Maryland skies filled with joys for enthusiastic bird-watchers


January 25, 1996|By Joni Guhne | Joni Guhne,SPECIAL TO THE SUN

UNTIL I moved to the central county, I thought bird-watching was something other people did. But Maryland skies offer so much: iridescent hummingbirds in the summer, migrating geese in the autumn, busy winter birds when all else is still.

I've become a bird-watcher. It's a natural evolution for an animal lover. All I need is a good bird book, a pair of binoculars and some bird seed. It's a lot easier and cheaper than other animal pursuits, such as show dogs or tropical fish.

To attract more birds than you can possibly watch, all you have to do is provide a steady supply of food and water.

During the colder months, the sheltered area under the tall cedar is alive with busy diners from dawn to sunset.

Our winter guest list includes jays, cardinals, sparrows, wrens, doves, mockingbirds and the orange-flanked towhees that at first glance look like robins.

Occasionally, a brilliant red-headed woodpecker tries his luck as a ground feeder, but the catbirds and mockingbirds are satisfied to take their meals in the hollies and pyracanthas.

The high point of my bird-watching career happened last week. Out of the blue, a handsome young hawk landed in the cherry tree that hugs the back porch.

With my copy of Peterson's "Birds of North America," I noted the chocolate, tear-drop shaped feathers on his white chest and identified him as an immature sharp-shinned hawk. I loved his keen stare and his regal body, ignoring the fact that his intention was to dine on several of my regular guests.

Was this to be a Wild Kingdom moment?

As it turned out, the other birds disappeared the moment he appeared.

Binoculars pressed to my face, I watched while he shifted his point of observation to a soft branch of the cedar. Then, with youthful impatience at finding no meal, he lifted off.

He returned the next day, and he left again with an empty stomach.

3' Life is tough for a young predator.

ASPIRE's new board

The Association for Severna Park Improvement, Renewal and Enhancement Inc. (ASPIRE) announces its 1996-1997 officers and board of trustees.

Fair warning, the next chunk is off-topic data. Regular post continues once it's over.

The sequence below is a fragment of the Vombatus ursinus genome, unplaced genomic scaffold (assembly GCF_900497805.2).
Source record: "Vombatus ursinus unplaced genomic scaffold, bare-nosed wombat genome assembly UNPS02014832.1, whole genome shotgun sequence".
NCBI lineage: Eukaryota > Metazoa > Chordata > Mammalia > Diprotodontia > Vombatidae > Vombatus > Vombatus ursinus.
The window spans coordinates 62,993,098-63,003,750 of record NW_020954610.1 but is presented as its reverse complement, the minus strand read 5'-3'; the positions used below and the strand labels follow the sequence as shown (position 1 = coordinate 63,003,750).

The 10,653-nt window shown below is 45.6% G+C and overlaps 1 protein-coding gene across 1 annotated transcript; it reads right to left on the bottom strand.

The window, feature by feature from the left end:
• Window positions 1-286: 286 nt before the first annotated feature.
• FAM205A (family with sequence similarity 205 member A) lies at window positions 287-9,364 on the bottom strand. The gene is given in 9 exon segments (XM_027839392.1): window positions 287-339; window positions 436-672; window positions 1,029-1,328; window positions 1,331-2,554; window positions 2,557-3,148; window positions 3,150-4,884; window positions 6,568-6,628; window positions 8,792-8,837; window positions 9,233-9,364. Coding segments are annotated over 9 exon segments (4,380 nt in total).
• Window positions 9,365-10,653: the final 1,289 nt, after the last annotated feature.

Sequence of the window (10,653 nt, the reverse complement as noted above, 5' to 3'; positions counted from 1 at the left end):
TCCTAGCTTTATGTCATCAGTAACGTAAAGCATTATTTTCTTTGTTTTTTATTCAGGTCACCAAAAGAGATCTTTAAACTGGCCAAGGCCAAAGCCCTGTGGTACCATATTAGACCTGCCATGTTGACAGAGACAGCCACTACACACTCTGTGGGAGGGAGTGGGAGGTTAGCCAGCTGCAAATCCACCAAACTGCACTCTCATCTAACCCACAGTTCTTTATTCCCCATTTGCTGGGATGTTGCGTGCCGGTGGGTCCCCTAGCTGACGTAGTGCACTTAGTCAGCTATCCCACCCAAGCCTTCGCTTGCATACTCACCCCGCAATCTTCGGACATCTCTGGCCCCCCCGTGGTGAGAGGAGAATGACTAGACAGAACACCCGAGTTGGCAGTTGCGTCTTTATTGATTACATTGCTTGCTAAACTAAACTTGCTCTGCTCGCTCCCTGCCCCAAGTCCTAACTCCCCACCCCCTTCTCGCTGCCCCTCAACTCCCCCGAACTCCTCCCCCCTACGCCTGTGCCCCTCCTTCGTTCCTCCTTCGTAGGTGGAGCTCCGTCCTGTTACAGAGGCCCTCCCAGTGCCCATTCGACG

New officers are Pat Troy, chairman; George Moran, vice chairman for finance; Maggie Miller, vice chairwoman for development; Dan Nataf, vice chairman for programs; Penny Hopkins, vice chairwoman for public relations; and Pan Henel, secretary.

New board members are Mary Gable, Gale Gillespie, Jim Meyer, Susan Still and Debi Wells.

Board members include Skip Carr, Gee Cosper, Art Ebersberger, Jack Feick, Mattie Harris, Scott Jay, Judy Jenkins, Gordon Loetz, Charles Madison, Ellen McGee, Earl Schaffer, Elaine Stana, Ron Ward, Dennis Wells, Paul Wood, Linda Zahn and Mitch Zemo. For information about the group, call 647-7231.

Bereavement groups

Hospice of the Chesapeake offers continuing bereavement groups for county residents. All groups and one-on-one counseling at the hospice are free. Group sizes are limited.

E9 For more information, call Betty Asplund at 987-2129.

Catholic Schools Week

Archbishop Spalding High School will celebrate Catholic Schools Week from Sunday to Feb. 4.

* Spalding invites the community to help celebrate the second annual Spalding Talent Show at 7:30 p.m. Feb. 2.

The show is sponsored by the school chorus, under the direction of Beth Hough. Tickets are $3 for adults, $2 for students. Proceeds benefit the chorus.

* Spalding's National Honor Society and its student government will hold a family liturgy pancake breakfast at 9:30 a.m. Feb. 4.

* Deadline for orders for Spalding's grapefruit and orange sale is Feb. 2.

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